Hold the Eggs and Butter!
The Consensus Conference
If a large portion of middle-aged American adults are now cutting back on meat and taking statin pills, it is due almost entirely to the step that the NHLBI took next. Dispensing drugs and dietary advice to the entire US population is a huge responsibility, and the NHLBI decided it needed to create a scientific consensus, or at least the appearance of one, before moving forward. Also, the agency needed to define the exact cholesterol thresholds above which it could tell doctors to prescribe a low-fat diet or a statin. So once again, in 1984, NHLBI convened an expert group in Washington, DC, with a public meeting component attended by more than six hundred doctors and researchers. Their job—in an unrealistic two-and-a-half days—was to grapple with and debate the entire, massive stack of scientific literature on diet and disease, and then to come to a consensus about the recommended cholesterol targets for men and women of all ages.
The conference was described by various attendees as having preordained results from the start, and it’s hard not to conclude otherwise. The sheer number of people testifying in favor of cholesterol lowering was larger than the number of spaces allotted to challengers, and powerful diet-heart supporters controlled all the key posts: Basil Rifkind chaired the planning committee, Daniel Steinberg chaired the conference itself, and both men testified.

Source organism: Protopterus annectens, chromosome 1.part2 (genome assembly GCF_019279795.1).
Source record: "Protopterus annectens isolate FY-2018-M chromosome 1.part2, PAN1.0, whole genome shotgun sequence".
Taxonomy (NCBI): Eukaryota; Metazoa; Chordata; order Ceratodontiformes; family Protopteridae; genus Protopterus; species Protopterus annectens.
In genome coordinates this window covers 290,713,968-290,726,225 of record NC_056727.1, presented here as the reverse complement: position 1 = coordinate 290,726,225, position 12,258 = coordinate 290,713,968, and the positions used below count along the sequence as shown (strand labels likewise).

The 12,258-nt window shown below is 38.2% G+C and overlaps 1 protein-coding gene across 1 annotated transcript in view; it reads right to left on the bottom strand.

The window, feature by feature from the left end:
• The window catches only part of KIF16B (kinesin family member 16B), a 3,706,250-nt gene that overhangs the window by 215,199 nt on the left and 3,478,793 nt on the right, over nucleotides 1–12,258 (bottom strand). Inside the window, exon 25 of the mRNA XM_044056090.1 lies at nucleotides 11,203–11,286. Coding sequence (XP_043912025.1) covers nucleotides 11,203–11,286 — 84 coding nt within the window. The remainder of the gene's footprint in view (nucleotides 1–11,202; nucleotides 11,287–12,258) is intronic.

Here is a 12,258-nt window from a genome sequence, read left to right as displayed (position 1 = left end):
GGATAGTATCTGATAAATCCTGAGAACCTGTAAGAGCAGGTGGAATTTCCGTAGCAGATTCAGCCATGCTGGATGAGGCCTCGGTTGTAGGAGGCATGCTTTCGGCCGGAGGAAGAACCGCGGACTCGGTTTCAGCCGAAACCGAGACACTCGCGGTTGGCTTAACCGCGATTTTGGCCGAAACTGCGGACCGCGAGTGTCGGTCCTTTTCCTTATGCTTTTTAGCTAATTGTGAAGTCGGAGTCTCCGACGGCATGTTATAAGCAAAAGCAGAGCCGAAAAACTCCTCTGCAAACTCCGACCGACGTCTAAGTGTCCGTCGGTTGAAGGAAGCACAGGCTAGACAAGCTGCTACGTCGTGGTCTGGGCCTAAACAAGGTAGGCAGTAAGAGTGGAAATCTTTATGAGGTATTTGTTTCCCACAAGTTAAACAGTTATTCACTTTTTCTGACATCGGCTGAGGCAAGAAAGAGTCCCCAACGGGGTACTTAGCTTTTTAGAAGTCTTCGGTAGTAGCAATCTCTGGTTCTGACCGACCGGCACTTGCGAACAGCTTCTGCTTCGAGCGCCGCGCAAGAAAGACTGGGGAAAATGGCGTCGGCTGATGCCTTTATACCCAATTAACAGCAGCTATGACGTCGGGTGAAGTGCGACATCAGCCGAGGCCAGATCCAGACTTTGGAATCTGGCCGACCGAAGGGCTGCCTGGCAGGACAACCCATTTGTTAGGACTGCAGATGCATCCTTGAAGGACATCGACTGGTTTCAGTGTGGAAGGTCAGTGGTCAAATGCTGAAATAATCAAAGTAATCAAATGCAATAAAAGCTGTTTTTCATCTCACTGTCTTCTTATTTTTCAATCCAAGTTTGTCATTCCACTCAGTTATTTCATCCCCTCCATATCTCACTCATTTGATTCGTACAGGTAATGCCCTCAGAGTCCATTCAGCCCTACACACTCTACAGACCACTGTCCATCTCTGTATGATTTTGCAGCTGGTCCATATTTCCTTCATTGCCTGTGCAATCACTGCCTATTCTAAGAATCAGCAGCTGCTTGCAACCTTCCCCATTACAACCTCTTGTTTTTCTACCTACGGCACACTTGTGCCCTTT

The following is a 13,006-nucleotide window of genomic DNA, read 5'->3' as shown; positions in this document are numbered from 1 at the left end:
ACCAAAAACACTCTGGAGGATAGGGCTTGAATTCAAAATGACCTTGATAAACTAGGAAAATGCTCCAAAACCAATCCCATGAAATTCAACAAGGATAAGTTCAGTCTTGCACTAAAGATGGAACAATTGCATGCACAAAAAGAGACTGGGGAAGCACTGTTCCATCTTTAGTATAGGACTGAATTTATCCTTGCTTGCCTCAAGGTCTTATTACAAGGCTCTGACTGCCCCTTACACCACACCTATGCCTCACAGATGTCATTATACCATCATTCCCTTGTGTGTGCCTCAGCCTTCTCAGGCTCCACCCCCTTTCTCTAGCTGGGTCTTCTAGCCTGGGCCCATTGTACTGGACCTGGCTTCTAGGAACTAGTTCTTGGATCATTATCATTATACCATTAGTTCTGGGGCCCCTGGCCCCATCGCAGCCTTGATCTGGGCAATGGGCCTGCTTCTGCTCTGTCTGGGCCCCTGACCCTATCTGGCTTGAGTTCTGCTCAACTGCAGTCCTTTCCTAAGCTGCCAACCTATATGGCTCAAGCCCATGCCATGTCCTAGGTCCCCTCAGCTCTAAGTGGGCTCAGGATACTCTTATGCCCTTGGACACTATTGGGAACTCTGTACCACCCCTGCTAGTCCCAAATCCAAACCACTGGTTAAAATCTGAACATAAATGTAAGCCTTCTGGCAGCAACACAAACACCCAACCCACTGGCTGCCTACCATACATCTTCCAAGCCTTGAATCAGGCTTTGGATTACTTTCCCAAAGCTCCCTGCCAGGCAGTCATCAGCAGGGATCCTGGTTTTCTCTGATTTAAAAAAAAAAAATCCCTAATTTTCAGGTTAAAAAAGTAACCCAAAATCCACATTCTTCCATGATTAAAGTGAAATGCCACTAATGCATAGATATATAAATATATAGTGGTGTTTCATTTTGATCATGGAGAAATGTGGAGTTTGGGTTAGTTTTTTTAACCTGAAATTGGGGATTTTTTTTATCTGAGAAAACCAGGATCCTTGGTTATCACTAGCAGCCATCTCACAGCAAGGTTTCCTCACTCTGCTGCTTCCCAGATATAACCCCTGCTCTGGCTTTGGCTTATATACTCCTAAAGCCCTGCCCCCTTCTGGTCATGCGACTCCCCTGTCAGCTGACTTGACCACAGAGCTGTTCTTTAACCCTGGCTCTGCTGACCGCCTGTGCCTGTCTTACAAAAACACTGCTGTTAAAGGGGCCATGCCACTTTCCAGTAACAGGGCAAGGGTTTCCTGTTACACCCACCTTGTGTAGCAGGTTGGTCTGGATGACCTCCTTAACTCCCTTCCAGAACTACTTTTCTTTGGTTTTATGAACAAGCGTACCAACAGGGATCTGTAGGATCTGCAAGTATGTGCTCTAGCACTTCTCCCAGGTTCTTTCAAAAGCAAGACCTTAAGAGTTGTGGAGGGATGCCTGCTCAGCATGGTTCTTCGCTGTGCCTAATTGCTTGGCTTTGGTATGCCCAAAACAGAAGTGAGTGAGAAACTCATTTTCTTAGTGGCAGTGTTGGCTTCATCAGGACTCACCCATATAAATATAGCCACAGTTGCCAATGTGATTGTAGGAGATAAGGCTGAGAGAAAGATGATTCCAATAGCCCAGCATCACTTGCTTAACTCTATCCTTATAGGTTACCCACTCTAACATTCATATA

The conference “consensus” statement, which Steinberg read out on the last morning of the event, was not a measured assessment of the complicated role that diet might play in a little-understood disease. Instead, there was “no doubt,” he stated, that reducing cholesterol through a low-fat, low-saturated-fat diet would “afford significant protection against coronary heart disease” for every American over the age of two. Heart disease would now be the most important factor driving dietary choices for the entire nation.
After the conference, in March 1984, Time magazine ran an illustration on its cover of a face on a dinner plate, comprised of two fried-egg eyes over a bacon-strip frown. “Hold the Eggs and Butter!” stated the headline, and the story began: “Cholesterol is proved deadly, and our diet may never be the same.”
As we’ve seen, LRC had nothing to say about diet, and even its conclusions on cholesterol were only weakly supported by the data, but Rifkind had already demonstrated that he believed this extrapolation was fair. He told Time that the results “strongly indicate that the more you lower cholesterol and fat in your diet, the more you reduce the risk of heart disease.”